Gone Home The Fullbright Company | Windows | 2013
This is one of those games I put off playing for awhile due to the neverending hype and discussion surrounding it, but I finally did so this year. What it ended up being was an exploration through a massive old house that was alternately nostalgic, goofy, and suspenseful, a miniature 1990s teenage soap opera told in first-person in-between references to Bratmobile and The X-Files. That this tightly crafted, intimate little story generated as much controversy as it did is bewildering. Gone Home is—somehow, bizarrely, sadly—groundbreaking for the video game medium in its everyday mundanity and small human dramas, but it’s also good, and hopefully this sort of thing will become more commonplace in the future.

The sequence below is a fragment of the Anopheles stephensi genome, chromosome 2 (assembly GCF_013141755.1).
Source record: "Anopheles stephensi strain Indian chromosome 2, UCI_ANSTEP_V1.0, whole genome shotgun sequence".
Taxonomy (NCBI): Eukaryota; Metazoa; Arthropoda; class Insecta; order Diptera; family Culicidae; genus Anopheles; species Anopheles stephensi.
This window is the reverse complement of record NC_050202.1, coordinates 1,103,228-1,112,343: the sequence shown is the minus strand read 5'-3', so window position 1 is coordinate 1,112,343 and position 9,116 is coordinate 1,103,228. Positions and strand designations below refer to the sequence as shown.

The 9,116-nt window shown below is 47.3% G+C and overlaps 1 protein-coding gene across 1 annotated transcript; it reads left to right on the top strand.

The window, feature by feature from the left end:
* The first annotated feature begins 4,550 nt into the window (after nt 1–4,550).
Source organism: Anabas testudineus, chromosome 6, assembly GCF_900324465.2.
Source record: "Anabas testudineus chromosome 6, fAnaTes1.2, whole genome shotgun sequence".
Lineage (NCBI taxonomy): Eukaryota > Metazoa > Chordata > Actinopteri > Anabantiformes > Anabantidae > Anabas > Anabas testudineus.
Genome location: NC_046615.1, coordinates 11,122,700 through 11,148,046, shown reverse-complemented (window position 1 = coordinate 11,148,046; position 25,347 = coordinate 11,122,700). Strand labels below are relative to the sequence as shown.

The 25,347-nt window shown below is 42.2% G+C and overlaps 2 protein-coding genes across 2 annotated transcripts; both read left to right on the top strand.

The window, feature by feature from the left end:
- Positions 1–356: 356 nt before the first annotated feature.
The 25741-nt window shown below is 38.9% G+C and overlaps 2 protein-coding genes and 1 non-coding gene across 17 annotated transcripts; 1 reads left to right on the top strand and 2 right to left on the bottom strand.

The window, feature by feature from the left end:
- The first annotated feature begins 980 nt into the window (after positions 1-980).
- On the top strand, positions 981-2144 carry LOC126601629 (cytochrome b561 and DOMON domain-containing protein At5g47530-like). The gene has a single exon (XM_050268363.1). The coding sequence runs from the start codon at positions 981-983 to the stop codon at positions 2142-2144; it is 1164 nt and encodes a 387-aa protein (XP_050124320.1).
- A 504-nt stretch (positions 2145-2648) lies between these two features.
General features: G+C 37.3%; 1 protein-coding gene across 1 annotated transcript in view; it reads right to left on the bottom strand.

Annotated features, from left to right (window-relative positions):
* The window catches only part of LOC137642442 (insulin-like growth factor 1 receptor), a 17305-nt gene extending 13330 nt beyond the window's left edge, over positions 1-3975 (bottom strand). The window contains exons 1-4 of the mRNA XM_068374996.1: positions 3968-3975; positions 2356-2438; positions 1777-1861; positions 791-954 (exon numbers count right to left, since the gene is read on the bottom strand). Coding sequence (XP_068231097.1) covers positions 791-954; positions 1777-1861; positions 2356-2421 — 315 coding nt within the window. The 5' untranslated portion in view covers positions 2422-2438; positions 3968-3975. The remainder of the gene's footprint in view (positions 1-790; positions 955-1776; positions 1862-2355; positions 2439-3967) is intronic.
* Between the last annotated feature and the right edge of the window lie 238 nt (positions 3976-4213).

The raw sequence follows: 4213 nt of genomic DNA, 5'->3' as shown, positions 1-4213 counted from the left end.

PixelJunk Eden Q-Games | Windows | 2012
I play few platformers anymore, not so much for lack of interest (Kirby burnout notwithstanding), as that there haven’t been any really good ones in awhile. I came to PixelJunk Eden not knowing much about it, but finding within it just the refreshing sort of platformer I needed. The visual style is minimalist overall, but can get pleasantly noisy sometimes in a structured Sonic Youth sort of way, and it’s accompanied by some cool electronic music and suitable sound effects. The physics are floaty but believable; the diminutive player character moves around like it’s in water. Although the paths weren’t always clear and, thus, it became way too easy to get lost in certain late-game levels, I had a really good time with PixelJunk Eden.
You Must Build a Boat EightyEightGames | Windows | 2015